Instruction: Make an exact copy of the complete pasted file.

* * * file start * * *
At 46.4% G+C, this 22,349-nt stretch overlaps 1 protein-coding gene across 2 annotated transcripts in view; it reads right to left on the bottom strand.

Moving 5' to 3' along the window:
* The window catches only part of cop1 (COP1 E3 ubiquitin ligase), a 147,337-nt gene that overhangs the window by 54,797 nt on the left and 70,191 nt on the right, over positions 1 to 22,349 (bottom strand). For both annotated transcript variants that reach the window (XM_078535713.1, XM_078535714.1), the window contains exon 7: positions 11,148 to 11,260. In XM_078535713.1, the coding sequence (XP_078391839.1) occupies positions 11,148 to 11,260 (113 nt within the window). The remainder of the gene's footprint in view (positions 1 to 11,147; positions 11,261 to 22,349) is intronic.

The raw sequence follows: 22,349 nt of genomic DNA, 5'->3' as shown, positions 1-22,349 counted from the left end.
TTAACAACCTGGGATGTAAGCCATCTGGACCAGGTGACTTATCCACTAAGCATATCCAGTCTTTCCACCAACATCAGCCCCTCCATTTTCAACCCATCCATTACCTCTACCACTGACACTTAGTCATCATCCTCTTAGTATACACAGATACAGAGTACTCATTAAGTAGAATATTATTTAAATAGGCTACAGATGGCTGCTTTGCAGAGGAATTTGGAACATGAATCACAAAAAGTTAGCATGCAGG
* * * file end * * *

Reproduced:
At 46.4% G+C, this 22,349-nt stretch overlaps 1 protein-coding gene across 2 annotated transcripts in view; it reads right to left on the bottom strand.

Moving 5' to 3' along the window:
* The window catches only part of cop1 (COP1 E3 ubiquitin ligase), a 147,337-nt gene that overhangs the window by 54,797 nt on the left and 70,191 nt on the right, over positions 1 to 22,349 (bottom strand). For both annotated transcript variants that reach the window (XM_078535713.1, XM_078535714.1), the window contains exon 7: positions 11,148 to 11,260. In XM_078535713.1, the coding sequence (XP_078391839.1) occupies positions 11,148 to 11,260 (113 nt within the window). The remainder of the gene's footprint in view (positions 1 to 11,147; positions 11,261 to 22,349) is intronic.

The raw sequence follows: 22,349 nt of genomic DNA, 5'->3' as shown, positions 1-22,349 counted from the left end.
TTAACAACCTGGGATGTAAGCCATCTGGACCAGGTGACTTATCCACTAAGCATATCCAGTCTTTCCACCAACATCAGCCCCTCCATTTTCAACCCATCCATTACCTCTACCACTGACACTTAGTCATCATCCTCTTAGTATACACAGATACAGAGTACTCATTAAGTAGAATATTATTTAAATAGGCTACAGATGGCTGCTTTGCAGAGGAATTTGGAACATGAATCACAAAAAGTTAGCATGCAGG